As described before, the current nosology for major psychiatric disorders has been influenced by the hypothesis proposed by Kraepelin. Mitsuda of Osaka Medical College, proposed the concept named "atypical psychosis" in 1941. This concept is characterized by better long-term prognosis and confusional state with acute onset. The prevalence in females is generally greater than in males. Although this concept not adopted in the recent classification systems, it is still easy to find patients whose diagnosis lies across the two major psychoses. So far, several studies on the endophenotypes, detected by CT15 or by MRI,16 have shown better structural alteration in the brain of "atypical psychosis" suffers compared to that in schizophrenic brain. Moreover, the present study found a tendency of STAT6 to be associated with "atypical psychosis". Periodic onset of psychosis is regarded as part of the course of schizophrenia, however, the possibility of "atypical psychosis" must be ruled out in order to reduce the unnecessary use of antipsychotic agents. The current investigation may potentially explain the mechanism of periodic onset of psychosis, although future work will be needed to reveal the etiological role of STAT6 at the molecular level.

References

1. Kraepelin E. Lectures on clinical psychiatry. 1914.New York: William Wood; p.368.

2. Kraepelin E, Robertson GM. Dementia praecox and paraphrenia. 1919.Edinburgh: Livingstone; p.331.

3. World Health Organization. The ICD-10 classification of mental and behavioural disorders: diagnostic criteria for research. 1993.Geneva: World Health Organization.

4. American Psychiatric Association. Task Force on DSM-IV. Diagnostic and statistical manual of mental disorders: DSM-IV-TR. 2000.Washington, DC: American Psychiatric Association.

5. Corfas G, Roy K, Buxbaum JD. Neuregulin 1-erbB signaling and the molecular/cellular basis of schizophrenia. Nat Neurosci 2004;7:575-580. PMID: 15162166.
crossref pmid pdf
6. Stefansson H, Sigurdsson E, Steinthorsdottir V, Bjornsdottir S, Sigmundsson T, Ghosh S, et al. Neuregulin 1 and susceptibility to schizophrenia. Am J Hum Genet 2002;71:877-892. PMID: 12145742.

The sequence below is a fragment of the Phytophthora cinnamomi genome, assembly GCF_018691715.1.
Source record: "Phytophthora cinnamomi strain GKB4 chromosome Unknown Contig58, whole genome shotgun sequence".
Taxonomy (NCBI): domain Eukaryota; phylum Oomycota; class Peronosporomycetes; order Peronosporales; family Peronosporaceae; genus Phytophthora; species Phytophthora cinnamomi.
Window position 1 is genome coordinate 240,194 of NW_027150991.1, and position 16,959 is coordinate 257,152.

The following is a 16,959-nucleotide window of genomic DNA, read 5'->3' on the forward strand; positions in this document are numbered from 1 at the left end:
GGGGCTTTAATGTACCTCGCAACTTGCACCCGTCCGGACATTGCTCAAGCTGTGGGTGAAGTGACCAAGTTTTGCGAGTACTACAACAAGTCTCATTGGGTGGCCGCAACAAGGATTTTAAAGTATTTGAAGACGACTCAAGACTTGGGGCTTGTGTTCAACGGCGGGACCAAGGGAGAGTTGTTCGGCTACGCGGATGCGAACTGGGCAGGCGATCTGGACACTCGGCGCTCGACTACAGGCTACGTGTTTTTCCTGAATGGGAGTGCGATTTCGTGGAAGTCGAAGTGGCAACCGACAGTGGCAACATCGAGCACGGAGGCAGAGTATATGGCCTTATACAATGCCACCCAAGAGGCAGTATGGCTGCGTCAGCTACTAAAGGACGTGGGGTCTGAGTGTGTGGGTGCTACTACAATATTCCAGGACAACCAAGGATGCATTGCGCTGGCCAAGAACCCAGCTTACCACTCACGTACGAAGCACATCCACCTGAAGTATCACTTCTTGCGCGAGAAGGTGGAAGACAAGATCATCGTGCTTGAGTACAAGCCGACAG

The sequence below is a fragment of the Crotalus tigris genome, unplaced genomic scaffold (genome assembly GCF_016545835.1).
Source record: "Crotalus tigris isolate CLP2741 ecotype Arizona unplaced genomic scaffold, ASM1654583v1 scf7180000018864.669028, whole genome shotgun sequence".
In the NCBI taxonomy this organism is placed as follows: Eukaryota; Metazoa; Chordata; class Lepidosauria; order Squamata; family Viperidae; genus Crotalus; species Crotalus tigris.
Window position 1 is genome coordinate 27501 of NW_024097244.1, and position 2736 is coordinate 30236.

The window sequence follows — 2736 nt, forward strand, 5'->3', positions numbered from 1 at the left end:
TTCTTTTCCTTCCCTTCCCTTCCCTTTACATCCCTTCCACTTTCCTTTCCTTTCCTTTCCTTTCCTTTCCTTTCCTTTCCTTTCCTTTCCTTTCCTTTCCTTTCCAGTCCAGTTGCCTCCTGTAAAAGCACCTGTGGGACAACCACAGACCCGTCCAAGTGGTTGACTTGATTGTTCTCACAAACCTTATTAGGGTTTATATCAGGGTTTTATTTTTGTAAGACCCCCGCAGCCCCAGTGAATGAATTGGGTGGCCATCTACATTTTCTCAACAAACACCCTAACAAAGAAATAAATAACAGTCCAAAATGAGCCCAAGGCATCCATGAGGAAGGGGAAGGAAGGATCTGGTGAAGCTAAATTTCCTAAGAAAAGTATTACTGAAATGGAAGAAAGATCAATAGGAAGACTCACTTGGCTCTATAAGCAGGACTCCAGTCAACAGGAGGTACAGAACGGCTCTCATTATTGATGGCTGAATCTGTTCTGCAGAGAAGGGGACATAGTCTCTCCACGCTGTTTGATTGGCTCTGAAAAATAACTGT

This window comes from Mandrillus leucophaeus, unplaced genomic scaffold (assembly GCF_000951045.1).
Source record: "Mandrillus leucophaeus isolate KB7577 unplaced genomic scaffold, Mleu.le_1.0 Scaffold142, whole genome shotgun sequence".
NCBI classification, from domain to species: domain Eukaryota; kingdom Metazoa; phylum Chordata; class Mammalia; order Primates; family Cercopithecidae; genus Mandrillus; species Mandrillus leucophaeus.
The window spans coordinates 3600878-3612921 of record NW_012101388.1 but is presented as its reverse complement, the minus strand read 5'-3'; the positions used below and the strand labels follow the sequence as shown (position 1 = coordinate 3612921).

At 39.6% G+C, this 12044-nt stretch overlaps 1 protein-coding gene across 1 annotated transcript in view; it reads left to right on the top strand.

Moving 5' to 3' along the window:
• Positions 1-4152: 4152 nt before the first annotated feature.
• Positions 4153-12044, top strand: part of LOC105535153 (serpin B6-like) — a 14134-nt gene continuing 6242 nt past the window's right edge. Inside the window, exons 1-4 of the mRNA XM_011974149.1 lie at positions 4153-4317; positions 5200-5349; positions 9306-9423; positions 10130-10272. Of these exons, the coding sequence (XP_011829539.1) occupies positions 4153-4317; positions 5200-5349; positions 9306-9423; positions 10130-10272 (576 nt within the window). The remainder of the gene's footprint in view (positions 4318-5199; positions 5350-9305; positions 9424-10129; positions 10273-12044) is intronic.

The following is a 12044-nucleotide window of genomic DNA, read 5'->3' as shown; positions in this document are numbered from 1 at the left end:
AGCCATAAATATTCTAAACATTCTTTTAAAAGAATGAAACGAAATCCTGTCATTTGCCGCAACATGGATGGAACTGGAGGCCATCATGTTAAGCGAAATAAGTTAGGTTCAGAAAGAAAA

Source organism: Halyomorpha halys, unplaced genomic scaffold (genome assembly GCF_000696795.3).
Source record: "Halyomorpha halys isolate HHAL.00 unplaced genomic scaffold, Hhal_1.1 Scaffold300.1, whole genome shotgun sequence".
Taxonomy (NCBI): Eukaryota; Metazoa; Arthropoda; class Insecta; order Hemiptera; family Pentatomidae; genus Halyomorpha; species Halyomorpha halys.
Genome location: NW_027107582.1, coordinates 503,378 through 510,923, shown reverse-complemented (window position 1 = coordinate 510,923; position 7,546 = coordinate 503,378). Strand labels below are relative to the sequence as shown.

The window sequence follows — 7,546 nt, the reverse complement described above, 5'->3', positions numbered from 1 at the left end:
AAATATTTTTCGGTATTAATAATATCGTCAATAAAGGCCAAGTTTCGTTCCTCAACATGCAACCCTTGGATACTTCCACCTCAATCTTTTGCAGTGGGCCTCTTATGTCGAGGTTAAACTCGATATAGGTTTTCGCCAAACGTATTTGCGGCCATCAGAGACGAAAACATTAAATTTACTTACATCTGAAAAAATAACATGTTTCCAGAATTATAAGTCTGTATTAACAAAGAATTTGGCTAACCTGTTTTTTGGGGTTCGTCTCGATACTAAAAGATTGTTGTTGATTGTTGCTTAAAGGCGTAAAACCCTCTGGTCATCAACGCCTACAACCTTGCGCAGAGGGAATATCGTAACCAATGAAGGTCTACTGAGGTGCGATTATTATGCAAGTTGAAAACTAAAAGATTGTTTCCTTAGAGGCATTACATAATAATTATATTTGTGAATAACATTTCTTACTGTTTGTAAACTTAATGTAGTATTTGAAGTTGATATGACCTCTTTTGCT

crossref pmid pmc
7. Millar JK, Wilson-Annan JC, Anderson S, Christie S, Taylor MS, Semple CA, et al. Disruption of two novel genes by a translocation co-segregating with schizophrenia. Hum Mol Genet 2000;9:1415-1423. PMID: 10814723.
crossref pmid pdf
8. Ozeki Y, Tomoda T, Kleiderlein J, Kamiya A, Bord L, Fujii K, et al. Disrupted-in-Schizophrenia-1 (DISC-1): mutant truncation prevents binding to NudE-like (NUDEL) and inhibits neurite outgrowth. Proc Natl Acad Sci U S A 2003;100:289-294. PMID: 12506198.
crossref pmid
9. Jarskog LF, Glantz LA, Gilmore JH, Lieberman JA. Apoptotic mechanisms in the pathophysiology of schizophrenia. Prog Neuropsychopharmacol Biol Psychiatry 2005;29:846-858. PMID: 15908096.
crossref pmid
10. Jarskog LF, Selinger ES, Lieberman JA, Gilmore JH. Apoptotic proteins in the temporal cortex in schizophrenia: high Bax/Bcl-2 ratio without caspase-3 activation. Am J Psychiatry 2004;161:109-115. PMID: 14702258.
crossref pmid
11. Avgustin B, Wraber B, Tavcar R. Increased Th1 and Th2 immune reactivity with relative Th2 dominance in patients with acute exacerbation of schizophrenia. Croat Med J 2005;46:268-274. PMID: 15849849.
crossref pmid
12. Yukawa K, Iso H, Tanaka T, Tsubota Y, Owada-Makabe K, Bai T, et al. Down-regulation of dopamine transporter and abnormal behavior in STAT6-deficient mice. Int J Mol Med 2005;15:819-825. PMID: 15806304.
crossref pmid
13. Yukawa K, Tanaka T, Owada-Makabe K, Tsubota Y, Bai T, Maeda M, et al. Reduced prepulse inhibition of startle in STAT6-deficient mice. Int J Mol Med 2005;16:673-675. PMID: 16142403.
pmid
14. Barrett JC, Fry B, Maller J, Daly MJ. Haploview: analysis and visualization of LD and haplotype maps. Bioinformatics 2005;21:263-265. PMID: 15297300.
crossref pmid pdf
15. Hayashi T, Watanabe T, Kitoh H, Sekine T. Multivariate analyses of CT findings in typical schizophrenia and atypical psychosis. Jpn J Psychiatry Neurol 1992;46:699-709. PMID: 1487853.
crossref pmid
16. Hayashi T, Hotta N, Andoh T, Mori M, Fukatsu N, Suga H. Magnetic resonance imaging findings in schizophrenia and atypical psychoses. J Neural Transm 2001;108:695-706. PMID: 11478421.
crossref pmid
FIGURE 1
Linkage disequilibrium block structure (high D' block is shown in deep red).
pi-5-41-g001.jpg
FIGURE 2
Linkage disequilibrium haplotypes.
pi-5-41-g002.jpg
TABLE 1
Results of single nucleotide polymorphisms (SNPs)
pi-5-41-i001.jpg

*Modest significance without multiple-test correction



ABOUT
AUTHOR INFORMATION
ARTICLE CATEGORY

Browse all articles >

BROWSE ARTICLES
Editorial Office
#522, 27, Seochojungang-ro 24-gil, Seocho-gu, Seoul 06601, Korea
Tel: +82-2-537-6171    Fax: +82-2-537-6174    E-mail: knpa1945@hanmail.net                

Copyright © 2022 by Korean Neuropsychiatric Association.

Developed in M2PI

Close layer
prev next